. [And then he grabbed it and turned it off.]Total length of the audio: 1 minute and 32 seconds.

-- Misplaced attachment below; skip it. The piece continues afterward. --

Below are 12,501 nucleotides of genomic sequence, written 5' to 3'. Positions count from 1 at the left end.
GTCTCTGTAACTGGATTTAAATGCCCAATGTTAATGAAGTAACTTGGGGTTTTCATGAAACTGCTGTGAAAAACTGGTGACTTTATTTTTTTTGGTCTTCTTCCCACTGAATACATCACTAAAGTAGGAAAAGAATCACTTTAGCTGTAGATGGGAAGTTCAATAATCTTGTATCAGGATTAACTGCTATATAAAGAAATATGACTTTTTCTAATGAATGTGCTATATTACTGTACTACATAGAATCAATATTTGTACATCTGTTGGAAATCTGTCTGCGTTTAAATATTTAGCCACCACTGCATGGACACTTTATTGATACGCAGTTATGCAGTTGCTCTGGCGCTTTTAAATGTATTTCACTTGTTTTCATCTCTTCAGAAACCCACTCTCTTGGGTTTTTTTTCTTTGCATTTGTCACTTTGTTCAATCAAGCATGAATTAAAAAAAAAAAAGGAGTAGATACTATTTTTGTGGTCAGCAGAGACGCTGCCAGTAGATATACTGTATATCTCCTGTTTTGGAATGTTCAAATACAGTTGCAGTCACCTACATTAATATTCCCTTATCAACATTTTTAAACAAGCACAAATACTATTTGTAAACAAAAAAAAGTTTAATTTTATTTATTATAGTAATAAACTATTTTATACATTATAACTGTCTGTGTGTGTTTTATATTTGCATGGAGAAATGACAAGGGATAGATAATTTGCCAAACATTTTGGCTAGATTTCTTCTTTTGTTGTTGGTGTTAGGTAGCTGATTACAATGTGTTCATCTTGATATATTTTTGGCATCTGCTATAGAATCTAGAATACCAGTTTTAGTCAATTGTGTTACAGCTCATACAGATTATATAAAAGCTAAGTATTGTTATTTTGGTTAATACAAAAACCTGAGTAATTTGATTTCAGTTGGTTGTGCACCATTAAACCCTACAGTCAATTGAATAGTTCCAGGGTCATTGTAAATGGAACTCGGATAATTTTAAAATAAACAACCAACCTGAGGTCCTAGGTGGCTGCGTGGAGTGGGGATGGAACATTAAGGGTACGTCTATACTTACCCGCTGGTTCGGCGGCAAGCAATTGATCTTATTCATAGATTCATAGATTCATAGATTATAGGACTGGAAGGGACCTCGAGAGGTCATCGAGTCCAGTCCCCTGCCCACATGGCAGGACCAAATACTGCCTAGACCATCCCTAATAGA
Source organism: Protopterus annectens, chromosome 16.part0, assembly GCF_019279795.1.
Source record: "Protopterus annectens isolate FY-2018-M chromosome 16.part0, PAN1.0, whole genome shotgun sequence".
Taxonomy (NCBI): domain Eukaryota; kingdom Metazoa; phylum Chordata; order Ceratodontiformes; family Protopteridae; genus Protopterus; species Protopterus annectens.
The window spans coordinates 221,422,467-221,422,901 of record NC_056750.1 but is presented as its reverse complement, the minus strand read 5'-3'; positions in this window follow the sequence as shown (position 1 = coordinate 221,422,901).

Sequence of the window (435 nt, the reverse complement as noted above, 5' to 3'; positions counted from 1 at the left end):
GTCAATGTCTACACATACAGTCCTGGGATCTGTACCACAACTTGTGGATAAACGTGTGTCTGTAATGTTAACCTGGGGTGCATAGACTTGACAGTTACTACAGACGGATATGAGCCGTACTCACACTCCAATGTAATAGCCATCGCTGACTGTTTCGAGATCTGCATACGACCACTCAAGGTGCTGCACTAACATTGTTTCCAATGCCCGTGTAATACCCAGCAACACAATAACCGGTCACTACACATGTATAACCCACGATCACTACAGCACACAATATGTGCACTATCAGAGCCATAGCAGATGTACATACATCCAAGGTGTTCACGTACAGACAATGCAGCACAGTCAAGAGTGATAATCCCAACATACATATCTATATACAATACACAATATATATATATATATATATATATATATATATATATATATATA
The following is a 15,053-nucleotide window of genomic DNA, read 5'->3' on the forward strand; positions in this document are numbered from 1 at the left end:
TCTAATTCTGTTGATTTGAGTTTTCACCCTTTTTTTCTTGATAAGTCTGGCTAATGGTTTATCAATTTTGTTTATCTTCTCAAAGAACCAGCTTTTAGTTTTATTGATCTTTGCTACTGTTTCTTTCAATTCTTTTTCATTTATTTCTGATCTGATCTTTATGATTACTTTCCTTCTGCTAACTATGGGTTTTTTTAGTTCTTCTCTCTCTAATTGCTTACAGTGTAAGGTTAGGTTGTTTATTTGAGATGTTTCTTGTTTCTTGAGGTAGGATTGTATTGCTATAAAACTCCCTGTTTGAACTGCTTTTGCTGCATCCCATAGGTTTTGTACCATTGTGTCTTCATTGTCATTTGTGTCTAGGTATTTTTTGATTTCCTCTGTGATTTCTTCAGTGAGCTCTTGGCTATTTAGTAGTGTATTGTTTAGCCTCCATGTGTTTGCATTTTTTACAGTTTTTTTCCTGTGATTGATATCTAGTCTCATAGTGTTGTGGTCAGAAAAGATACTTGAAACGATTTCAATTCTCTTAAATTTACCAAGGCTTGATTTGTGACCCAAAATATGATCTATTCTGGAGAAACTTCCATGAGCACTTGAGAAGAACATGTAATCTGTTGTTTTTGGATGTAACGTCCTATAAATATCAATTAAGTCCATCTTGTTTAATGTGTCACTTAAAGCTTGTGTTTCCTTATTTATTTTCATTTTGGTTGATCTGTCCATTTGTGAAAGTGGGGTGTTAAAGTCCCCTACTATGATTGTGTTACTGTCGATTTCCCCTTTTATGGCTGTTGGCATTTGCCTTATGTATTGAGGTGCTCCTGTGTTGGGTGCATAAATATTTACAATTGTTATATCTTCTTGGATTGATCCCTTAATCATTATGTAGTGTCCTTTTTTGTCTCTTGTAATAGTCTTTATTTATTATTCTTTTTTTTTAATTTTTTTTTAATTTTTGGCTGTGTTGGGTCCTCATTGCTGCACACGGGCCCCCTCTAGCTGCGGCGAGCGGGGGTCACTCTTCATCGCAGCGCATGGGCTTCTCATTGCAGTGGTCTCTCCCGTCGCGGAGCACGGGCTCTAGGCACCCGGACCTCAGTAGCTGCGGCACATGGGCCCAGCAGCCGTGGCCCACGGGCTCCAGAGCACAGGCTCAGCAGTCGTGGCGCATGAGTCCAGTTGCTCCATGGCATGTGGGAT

Hi Jesse...Be encouraged -- our Defender is strong!As a fellow Christian (and now a transplanted Texan), I would definitely think that your civil rights were violated. I concur with other believers that you may want to contact a credible Christian legal defense organization (like the American Center for Law and Justice [ACLJ], or the Rutherford Institute). As a sidenote, do you check with the schools [i]before[/i] you go and preach?Three years ago, a man began preaching on our University campus. He drew [u]huge[/u] crowds of onlookers (mostly students and staff that were bewildered). Now, this preacher was quite a bit [i]odd[/i]. He was not quite accurate in what he was preaching -- often hurling judgmental accusations at students who watched and listened to him. At one point, he pointed to the women in the crowd that wore jeans and told them that they were going to Hell for their homosexual clothing. This preacher got "off topic" many times, and often reverted to pointing out sins, according to his own interpretation of what holiness and righteousness should be. Some people became visibly and verbally angry at him (even threatening to hurt him). But the University sent police officers to [i]protect him[/i]. Nonetheless, the crowds remained quite large for several days. I don't know that there were any spiritual "results" from his quite judgmental messages -- other than it made alot of people think about eternal and spiritual things. He did stir up quite a bit of emotion from his controversial messages (even telling some of my sincere Christian friends that they were going to Hell for wearing cargo shorts, wearing a Dallas Cowboy t-shirt and another for drinking a Diet Dr. Pepper). The preacher, however, seemed quite happy with his experience, and even recorded his own sermons on both video and audio recorders. I verbally defended his [i]right[/i] to speak in front of some of the angrier people in the crowd (even though he had said I was going to Hell for owning a Visa credit card). He even sent me some emails -- showing that he does the same thing, going from campus to campus (and periodically in trouble with the law).A week later, one of the Vice Presidents answered a few complaints and wrote an article for the school newspaper explaining the school policies for such "exercises in free speech." Our University has areas designated on campus as "free speech zones" -- places where someone can speak without having to get a permit. It is opened on a first come/first serve basis, and is located in some of the most visible and heavily traveled walking areas on campus. Some areas are "off limits" because they are designated as possible classroom or business space. The school often has businesses that sell products on campus -- both outside and inside.One person [u]was[/u] arrested and ticketed for violating the school policy, though. He was speaking without a permit in one of the "closed areas" on campus. He continued to preach after having been warned by three times. The University police explained that he could have avoided the hassel if he had just obtained a free permit in the first place (because no one else was using the area in question on that day). But I suppose that it could have been one of those [i]John Bunyan issues[/i] where you are allowed to preach, as long as you get the paper and approval of man (or a denomination). I was just curious as to how you go about preaching. Do you check with the school first? :-)